First off, let’s be clear: I have no particular insights into the fate of Twins manager Paul Molitor beyond what has been reported. Everything I’ve gathered is that the decision by CBO Derek Falvey and GM Thad Levine on whether to retain or get rid of Molitor — whose contract was up at the end of this season, one in which he guided the Twins to a surprising postseason berth — is a coin flip. There are those who think he will stay and others who think he will be gone.

That said: If you think the decision to bring Molitor back is a no-brainer that Falvey and Levine will make automatically after the success of 2017, you haven’t been paying attention this year. And you certainly weren’t paying attention to a similar situation in 2013, when Tubby Smith was the Gophers men’s basketball coach.

Now, I said “similar” and not identical. Smith still had time remaining on his contract, a $2.5 buyout and he had built up a longer history coaching the Gophers — with mixed results going into 2012-13 — than Molitor has with the Twins.

But here’s what you had: Norwood Teague was hired as the new Gophers AD in April 2012, right after the end of a Gophers men’s basketball season. Minnesota finished as the NIT runner-up in 2012 after being relegated to the second-tier tournament by a six-game Big Ten losing streak near the end of the season. It was a much better year than the 59-103 Twins of 2016, but it was flawed.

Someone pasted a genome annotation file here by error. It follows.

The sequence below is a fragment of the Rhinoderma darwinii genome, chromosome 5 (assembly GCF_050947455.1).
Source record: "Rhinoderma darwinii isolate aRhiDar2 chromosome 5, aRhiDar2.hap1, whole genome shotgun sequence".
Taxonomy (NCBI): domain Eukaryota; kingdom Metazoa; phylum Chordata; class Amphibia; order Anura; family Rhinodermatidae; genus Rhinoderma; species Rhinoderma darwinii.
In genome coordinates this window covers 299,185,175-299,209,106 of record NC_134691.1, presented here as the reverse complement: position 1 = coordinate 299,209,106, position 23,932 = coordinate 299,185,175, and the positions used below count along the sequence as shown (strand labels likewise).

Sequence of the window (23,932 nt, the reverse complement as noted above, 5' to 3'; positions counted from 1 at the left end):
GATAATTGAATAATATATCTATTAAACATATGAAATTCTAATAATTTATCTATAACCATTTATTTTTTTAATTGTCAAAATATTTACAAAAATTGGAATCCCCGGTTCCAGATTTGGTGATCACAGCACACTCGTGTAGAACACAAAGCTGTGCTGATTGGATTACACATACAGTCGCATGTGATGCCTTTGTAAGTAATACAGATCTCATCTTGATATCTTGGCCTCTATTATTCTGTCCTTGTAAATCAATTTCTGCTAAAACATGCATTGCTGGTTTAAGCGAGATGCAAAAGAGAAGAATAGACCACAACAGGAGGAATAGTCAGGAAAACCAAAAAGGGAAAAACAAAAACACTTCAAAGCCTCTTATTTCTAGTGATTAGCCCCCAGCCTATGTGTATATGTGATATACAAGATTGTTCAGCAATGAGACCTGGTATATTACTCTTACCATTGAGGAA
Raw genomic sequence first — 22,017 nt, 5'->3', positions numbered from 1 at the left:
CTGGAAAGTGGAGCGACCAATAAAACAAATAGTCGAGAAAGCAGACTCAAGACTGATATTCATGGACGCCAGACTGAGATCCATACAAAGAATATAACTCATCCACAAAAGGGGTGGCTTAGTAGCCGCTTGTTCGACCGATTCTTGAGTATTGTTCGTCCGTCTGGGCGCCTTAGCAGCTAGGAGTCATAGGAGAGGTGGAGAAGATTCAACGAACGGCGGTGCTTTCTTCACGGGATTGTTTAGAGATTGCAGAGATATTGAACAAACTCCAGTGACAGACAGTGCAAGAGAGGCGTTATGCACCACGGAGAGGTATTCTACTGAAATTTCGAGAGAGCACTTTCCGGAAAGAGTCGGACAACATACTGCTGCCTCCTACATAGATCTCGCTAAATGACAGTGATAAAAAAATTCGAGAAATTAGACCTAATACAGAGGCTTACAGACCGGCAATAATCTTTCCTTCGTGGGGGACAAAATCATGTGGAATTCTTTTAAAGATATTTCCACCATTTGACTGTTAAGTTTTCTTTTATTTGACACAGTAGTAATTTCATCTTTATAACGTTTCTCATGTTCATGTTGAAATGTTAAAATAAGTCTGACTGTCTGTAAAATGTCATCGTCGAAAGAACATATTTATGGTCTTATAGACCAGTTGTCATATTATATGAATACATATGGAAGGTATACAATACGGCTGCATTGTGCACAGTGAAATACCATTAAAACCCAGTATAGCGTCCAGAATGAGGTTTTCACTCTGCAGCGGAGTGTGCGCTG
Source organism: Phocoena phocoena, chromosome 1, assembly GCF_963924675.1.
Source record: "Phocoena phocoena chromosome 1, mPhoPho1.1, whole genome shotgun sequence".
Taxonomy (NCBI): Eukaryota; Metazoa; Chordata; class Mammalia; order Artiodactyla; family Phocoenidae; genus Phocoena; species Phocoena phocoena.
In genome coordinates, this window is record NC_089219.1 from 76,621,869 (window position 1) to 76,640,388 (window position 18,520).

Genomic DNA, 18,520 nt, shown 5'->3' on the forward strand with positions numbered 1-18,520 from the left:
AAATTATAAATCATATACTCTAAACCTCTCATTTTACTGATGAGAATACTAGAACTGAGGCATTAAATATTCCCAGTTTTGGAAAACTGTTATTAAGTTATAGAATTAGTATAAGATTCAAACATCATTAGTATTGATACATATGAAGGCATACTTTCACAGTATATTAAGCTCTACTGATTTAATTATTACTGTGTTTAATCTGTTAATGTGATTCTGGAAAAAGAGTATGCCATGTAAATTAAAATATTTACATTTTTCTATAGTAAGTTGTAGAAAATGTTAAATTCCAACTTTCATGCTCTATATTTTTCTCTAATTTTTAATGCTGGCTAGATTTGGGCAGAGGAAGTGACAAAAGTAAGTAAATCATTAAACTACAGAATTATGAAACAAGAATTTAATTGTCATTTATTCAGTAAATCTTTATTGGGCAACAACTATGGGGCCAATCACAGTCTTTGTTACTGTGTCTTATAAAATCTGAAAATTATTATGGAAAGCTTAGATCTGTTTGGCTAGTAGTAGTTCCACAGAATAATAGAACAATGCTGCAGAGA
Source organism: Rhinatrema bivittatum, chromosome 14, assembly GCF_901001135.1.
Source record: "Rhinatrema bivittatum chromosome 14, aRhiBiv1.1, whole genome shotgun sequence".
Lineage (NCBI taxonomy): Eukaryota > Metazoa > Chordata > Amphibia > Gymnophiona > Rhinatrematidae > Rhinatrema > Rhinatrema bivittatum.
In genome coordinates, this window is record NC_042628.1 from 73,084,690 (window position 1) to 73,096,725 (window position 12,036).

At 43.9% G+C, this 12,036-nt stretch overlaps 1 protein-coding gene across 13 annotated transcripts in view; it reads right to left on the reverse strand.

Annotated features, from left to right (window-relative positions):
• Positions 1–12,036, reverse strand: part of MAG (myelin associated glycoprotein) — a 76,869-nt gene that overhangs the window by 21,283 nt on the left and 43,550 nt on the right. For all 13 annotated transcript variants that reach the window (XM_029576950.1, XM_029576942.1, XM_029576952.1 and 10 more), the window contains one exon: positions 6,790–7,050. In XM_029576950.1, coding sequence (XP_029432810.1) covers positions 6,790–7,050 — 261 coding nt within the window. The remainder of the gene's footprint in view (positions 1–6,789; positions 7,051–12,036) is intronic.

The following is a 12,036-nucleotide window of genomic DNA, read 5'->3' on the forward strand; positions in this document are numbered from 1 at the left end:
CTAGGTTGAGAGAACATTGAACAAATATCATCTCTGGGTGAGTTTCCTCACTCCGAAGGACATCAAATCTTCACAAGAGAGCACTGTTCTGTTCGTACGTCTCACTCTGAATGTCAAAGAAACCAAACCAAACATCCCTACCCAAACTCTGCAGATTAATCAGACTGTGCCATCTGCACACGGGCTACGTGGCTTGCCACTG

In any event, Teague came in with what seems in retrospect to have been a predetermined notion: Smith was not the coach he wanted leading his men’s basketball program. But he kept him in place and repeated quotes like this one throughout the 2012-13 season: “I evaluate coaches at the end of the year. I don’t during the year publicly.”

Smith’s Gophers had another up-and-down season but sneaked into the NCAA tourney as a No. 11 seed. From there, they defeated UCLA — the first on-court NCAA tourney win since the Final Four year of 1997 — before losing to Florida.

Plenty of people thought Smith had done enough to keep his job. Teague, if he went into the season determined to get rid of Smith, now faced a decision.

Teague must not have agonized about it for long. The morning after the loss to Florida, Smith was fired.

Again, some differences between Smith and Molitor: The Gophers were likely heading into a rebuilding year regardless of their coach, meaning Smith had likely plateaued. Molitor’s Twins are on the rise. And one has to imagine the local sporting public would react more harshly to the Twins ditching Molitor than the masses did when Tubby was fired.

In the end, though, there’s this to say about the Gophers and Smith: A new regime came in, evaluated a coach for a year who to that point had experienced mixed success, watched him have his best year in Minnesota … and then quickly moved on.

If Falvey and Levine decided the same fate for Molitor, the exact same sentence could be written.

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